Besides the issues of quality, the question of recognition is a huge one. So far, according to the EUA’s second paper on MOOCs, there are only few cases where universities offer ECTS for MOOCs learning. The question is then how exactly MOOCs are supposed to change higher education if there is no established mechanism for validating the acquired knowledge? How can the existing instruments of the Bologna Process, like the ECTS or the Standards and Guidelines for Quality Assurance, take into account the development of MOOCs?
This issue will certainly be put on the table at the next Bologna Summit in May 2015 in Yerevan (Armenia). It will be up to the education ministers of the 47 Bologna countries to discuss it then. Coming to the policy-maker role of the European institutions, the European Commission (EC) of course also follows with close attention the emergence of MOOCs : it was decided to support them among others through studies, the set-up of the OpenupEd platform, or by allocating funds via the European Education, Youth, Training and Sport Programme ‘Erasmus+’. But its responsibility is quite narrow: the EC has mostly incentivised universities to take a strategic approach and stimulated them to be innovative, but has not done much more beyond that.
A genuine European dimension for MOOCs?
Beyond the central issues of quality and recognition, the question also arises whether MOOCs should and can get a genuine European dimension? The current trend observed rather moves towards a development of online platforms regrouping the same type of institutions (e.g. OpenupEd) or MOOCs in the same language. The establishment of a central European platform is an idea occasionally mentioned, but it is unlikely to materialise.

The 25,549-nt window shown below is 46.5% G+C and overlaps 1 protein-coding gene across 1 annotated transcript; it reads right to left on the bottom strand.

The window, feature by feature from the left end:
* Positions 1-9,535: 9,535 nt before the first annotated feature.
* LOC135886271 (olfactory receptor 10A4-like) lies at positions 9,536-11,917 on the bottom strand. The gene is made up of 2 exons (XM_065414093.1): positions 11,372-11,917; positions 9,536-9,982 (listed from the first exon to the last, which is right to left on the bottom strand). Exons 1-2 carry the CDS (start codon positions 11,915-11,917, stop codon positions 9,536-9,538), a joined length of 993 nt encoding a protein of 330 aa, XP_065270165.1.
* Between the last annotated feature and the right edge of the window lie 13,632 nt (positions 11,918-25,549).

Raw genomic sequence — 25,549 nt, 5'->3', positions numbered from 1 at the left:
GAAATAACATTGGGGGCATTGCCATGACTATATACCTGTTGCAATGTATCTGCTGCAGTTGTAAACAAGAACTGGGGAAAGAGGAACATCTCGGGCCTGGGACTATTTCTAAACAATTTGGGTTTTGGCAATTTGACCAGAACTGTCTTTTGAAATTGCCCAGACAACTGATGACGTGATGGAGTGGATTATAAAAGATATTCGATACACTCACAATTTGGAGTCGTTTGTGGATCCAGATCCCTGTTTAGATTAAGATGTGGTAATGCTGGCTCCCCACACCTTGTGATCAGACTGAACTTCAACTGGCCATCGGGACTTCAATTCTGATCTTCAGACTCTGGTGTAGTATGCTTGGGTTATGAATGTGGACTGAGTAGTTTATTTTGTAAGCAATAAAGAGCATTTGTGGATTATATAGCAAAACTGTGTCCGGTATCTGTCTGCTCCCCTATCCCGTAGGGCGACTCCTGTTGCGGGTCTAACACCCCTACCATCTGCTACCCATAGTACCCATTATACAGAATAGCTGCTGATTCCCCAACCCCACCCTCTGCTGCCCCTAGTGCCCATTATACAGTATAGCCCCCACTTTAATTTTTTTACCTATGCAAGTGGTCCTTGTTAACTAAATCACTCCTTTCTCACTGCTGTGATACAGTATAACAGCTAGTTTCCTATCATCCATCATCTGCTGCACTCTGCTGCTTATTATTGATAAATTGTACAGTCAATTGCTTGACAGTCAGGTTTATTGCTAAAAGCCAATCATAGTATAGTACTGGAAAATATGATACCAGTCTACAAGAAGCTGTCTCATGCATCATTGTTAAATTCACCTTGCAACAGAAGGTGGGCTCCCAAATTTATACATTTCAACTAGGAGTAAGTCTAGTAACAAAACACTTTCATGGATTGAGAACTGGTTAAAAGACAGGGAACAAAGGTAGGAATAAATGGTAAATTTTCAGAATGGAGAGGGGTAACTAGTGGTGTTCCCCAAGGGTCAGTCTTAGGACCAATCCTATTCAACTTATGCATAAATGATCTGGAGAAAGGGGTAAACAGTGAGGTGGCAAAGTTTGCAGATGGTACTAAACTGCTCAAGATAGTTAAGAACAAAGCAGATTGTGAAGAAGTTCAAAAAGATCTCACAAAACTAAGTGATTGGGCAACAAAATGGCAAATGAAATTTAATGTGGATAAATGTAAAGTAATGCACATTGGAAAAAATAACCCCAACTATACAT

Would a European platform be the only way towards a European dimension for MOOCs? There could be other options for a common European approach for MOOCs, e.g. by putting them high on the agenda of the Bologna Process. It would for example mean that the renewed Standards and Guidelines for Quality Assurance in the European Higher Education Area have a dedicated chapter on online education. One could also imagine that the Bologna countries would agree on common guidelines regarding the use of MOOCs, e.g. recommending a ‘blended learning approach’ as mentioned by LERU or the establishment of strategic alliances of universities according to their strengths and needs. However, given Europe’s diversity, EUA expects that Europe’s strength probably rather lies in decentralised approaches that compete and also cooperate. Moreover, it is worth asking what the benefit of a European dimension of MOOCs – potentially competing with an American or an African one – would be?
Those questions still remain open to further discussion. ‘Food for thought’ will be provided in September in a report of the High Level Group for the Modernisation of Higher Education, which is currently assessing how higher education can make best use of new modes of teaching and learning. In the autumn, another EUA paper on digital learning will provide new elements for the debate. So will the next Bologna Summit in May 2015. To be continued…